For the second year in a row, the University is attending targeted college fairs to reach out to gay, lesbian, bisexual and transgender students.
This Saturday, Yale sent local alumni to represent the University at the Campus Pride College Fair in San Diego, Calif., for the second year in a row. Yale often sends alums to represent the University at a variety of different college fairs, Dean of Admissions Jeff Brenzel said, noting that participation in the Campus Pride fair was coordinated by the Yale Admissions Office and supported by other offices such as the Women’s, Gender and Sexuality Studies Department and the Office of LGBTQ Resources.
Asked why Yale participates in the fair given the large, existing LGBT population on campus, Brenzel said such efforts demonstrate the University’s commitment to inclusiveness.
“We cooperate with outreach groups of many different kinds across the country that seek to send a message of inclusion,” Brenzel said in an e-mail. “Our objective is always the same: to help get the message out that Yale is open to talented students, regardless of matters related to personal identity or background.”
Brenzel said Yale does not track the names of students who attend any fairs in which the University participates, noting that such events are meant only to provide information.
Yale’s participation in such an event provides tangible proof that the school is inclusive of LGBT students, said Shane Windmeyer, director of non-profit Campus Pride, which organizes the fairs.
“[The fair] is taking an invisible minority like LGBT students and making them visible for schools like Yale,” he said.
The fair is one of three total Campus Pride college fairs nationwide aimed at LGBT students, the only such fairs of their kind. While Yale has not had consistent participation in the other two fairs, Maria Trumpler, director of the Office of LGBTQ Resources, said she is working with a member of the admissions office to try to send more Yale representatives in the future.
Some of Yale’s peer schools that have participated in the fair in the past include Stanford, Princeton and Columbia universities, as well as the University of Pennsylvania. At the fair this weekend, Yale was joined by fellow Ivy League schools Princeton and Penn, as well as about 25 other institutions.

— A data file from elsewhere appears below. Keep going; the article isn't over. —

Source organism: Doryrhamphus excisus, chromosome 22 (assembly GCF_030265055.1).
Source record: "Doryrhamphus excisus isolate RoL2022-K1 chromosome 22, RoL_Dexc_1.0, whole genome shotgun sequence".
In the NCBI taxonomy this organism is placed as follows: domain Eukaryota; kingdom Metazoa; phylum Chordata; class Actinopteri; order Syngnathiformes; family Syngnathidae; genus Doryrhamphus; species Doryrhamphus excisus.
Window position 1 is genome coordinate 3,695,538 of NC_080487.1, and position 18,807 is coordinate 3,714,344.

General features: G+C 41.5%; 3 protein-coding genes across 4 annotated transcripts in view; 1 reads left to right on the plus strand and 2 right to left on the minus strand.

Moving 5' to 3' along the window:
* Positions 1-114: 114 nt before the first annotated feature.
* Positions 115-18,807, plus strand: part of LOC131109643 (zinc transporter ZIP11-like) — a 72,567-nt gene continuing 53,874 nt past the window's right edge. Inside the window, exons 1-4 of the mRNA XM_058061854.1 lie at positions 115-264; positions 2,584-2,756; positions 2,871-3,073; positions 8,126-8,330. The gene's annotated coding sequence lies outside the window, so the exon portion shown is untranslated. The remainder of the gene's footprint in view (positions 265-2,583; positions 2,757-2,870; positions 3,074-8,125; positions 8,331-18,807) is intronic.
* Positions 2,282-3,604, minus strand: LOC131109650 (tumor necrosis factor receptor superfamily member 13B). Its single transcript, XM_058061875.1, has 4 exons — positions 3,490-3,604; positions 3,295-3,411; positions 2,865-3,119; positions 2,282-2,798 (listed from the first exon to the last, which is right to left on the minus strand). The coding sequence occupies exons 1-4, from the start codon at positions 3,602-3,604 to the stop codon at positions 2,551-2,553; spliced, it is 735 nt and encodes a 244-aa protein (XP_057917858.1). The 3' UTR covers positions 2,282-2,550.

While such fairs are well-attended by colleges, attendance by students is “fairly low,” at least at the Philadelphia fair, said Bob Schoeneberg, director of the LGBT Center at Penn, which has hosted the fair twice. As more institutions participate, he said, the fairs will expand their reputation and hopefully attract more high school students.
The fair shows important administrative support for outreach to LGBT students, who are an essential part of Yale’s student community, Rachel Schiff ’10, co-coordinator of Yale’s LGBT Cooperative, said.
“I think it is really important to have a really strong LGBT community to foster a diverse community at Yale to encourage professors and students alike to think outside the heteronormative box,” she said.
Still, despite this positive outreach, Schiff said, Yale could do more to support LGBT students on campus, pointing to the recent stall of the gender-neutral housing policy.
Yale does well to participate in the fairs, said Madeline Emery ’11, who said she was aware of LGBT life at colleges to which she applied.
“There’s no reason why Yale shouldn’t participate in LGBT college fairs, she said. “It can only help people.”
Over the next academic year, Campus Pride will host fairs in New York City, Atlanta, San Diego and Minneapolis, Windmeyer said.